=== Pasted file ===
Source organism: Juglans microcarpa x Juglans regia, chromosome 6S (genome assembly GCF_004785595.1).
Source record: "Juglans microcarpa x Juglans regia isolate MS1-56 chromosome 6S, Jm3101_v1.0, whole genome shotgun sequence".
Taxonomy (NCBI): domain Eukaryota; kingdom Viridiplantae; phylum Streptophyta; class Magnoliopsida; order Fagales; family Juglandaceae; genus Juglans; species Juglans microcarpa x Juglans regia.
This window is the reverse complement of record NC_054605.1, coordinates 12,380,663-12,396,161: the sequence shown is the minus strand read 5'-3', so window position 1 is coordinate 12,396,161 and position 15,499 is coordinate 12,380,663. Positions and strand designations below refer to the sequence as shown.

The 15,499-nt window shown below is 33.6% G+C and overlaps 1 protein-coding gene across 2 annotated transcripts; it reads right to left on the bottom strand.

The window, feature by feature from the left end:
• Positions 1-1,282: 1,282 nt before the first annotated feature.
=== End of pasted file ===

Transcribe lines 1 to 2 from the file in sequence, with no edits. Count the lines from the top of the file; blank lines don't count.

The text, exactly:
Source organism: Juglans microcarpa x Juglans regia, chromosome 6S (genome assembly GCF_004785595.1).
Source record: "Juglans microcarpa x Juglans regia isolate MS1-56 chromosome 6S, Jm3101_v1.0, whole genome shotgun sequence".